Advertisement Upgrade to remove ads

Ecosystems and Energy

Ernst Haeckel

19th-century scientist
Developed the concept of ecology and named it

Ecology

Eco (house) logy (study)
Study of biotic (living) and abiotic (nonliving) environment
Biotic: includes all organisms
Abiotic: Surroundings (living space, temperature, sunlight, soil, wind, and precipitation)

Species

A group of similar organisms whose members freely interbreed w/ one another in the wild to produce fertile offspring; members of one species generally do not interbreed with other species of organisms

Population

A group of organisms of the same species that live in the same area at the same time

Community

A natural association that consists of all the populations of different species that live and interact within an area at the same time

Ecosystem

A community and its physical environment

Earths 4 Realms

Atmosphere (air), Hydrosphere (water), Lithosphere (land), Biosphere (all combined)

Landscape

A region that includes several interacting ecosystems

Biosphere

The parts of Earth's atmosphere, ocean, land surface, and soil that contain all living organisms

First law of Thermodynamics

an organism may absorb energy from its surroundings, or it may give up some energy into its surroundings, but the total energy content of the organism and its surroundings is always the same

Closed system

energy is not exchanged between the system and its surroundings
Thermos bottle
Rare in nature

Open system

energy is exchanged between the system and its surroundings
Earth

Second law of Thermodynamics

when energy is converted from one form to another, some of it is degraded into heat, a less usable form of energy that disperses into the environment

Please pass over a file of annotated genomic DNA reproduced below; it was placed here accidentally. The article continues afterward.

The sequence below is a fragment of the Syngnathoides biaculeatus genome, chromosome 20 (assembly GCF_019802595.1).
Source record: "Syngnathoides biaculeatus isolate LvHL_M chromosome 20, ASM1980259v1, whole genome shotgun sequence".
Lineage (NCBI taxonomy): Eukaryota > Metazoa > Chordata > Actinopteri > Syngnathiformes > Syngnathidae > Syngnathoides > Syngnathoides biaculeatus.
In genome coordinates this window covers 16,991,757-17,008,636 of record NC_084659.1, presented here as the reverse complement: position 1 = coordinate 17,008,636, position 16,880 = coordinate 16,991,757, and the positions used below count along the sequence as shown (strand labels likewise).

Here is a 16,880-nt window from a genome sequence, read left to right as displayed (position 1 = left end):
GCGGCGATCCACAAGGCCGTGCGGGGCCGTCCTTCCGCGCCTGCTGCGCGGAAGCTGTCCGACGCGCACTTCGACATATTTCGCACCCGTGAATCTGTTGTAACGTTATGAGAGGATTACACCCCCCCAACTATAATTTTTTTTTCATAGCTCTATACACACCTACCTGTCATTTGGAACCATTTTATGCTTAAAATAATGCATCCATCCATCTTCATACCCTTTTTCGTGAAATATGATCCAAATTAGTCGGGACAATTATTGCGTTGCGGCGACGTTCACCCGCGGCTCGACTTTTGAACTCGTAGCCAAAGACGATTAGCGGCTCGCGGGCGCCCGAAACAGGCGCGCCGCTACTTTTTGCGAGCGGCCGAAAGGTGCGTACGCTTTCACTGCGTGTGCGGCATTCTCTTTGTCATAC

Entropy

measure of disorder or randomness of energy
Usable energy: low entropy
Disorganized energy (heat): high entropy
increasing in the universe in all natural processes (less usable energy)

Trophic level

an organism's position in a food chain, which is determined by its feeding relationships

Biomass

quantitative estimate of the total mass, or amount, of living materials; it indicated the amount of fixed energy at a particular time

GPP

gross primary productivity
the total amount of photosynthetic energy that plants capture and assimilate in a given period

NPP

net primary productivity
productivity after respiration losses are subtracted
what consumers can obtain

Biosphere

the parts of Earth's atmosphere, ocean, land surface, and soil that contain all living organisms

Producers

photosynthetic organisms (plants, algae, and some bacteria) that are potential food resources for other organisms

Consumers

feed on other organisms
almost exclusively animals

Decomposers

feed on the components of dead organisms and organic wastes, degrading them into simple inorganic materials that producers can then use to manufacture more organic material

Please allow access to your computer’s microphone to use Voice Recording.

Having trouble? Click here for help.

We can’t access your microphone!

Click the icon above to update your browser permissions above and try again

Example:

Reload the page to try again!

Reload

Press Cmd-0 to reset your zoom

Press Ctrl-0 to reset your zoom

It looks like your browser might be zoomed in or out. Your browser needs to be zoomed to a normal size to record audio.

Please upgrade Flash or install Chrome
to use Voice Recording.

For more help, see our troubleshooting page.

Your microphone is muted

For help fixing this issue, see this FAQ.

Star this term

You can study starred terms together

NEW! Voice Recording

Create Set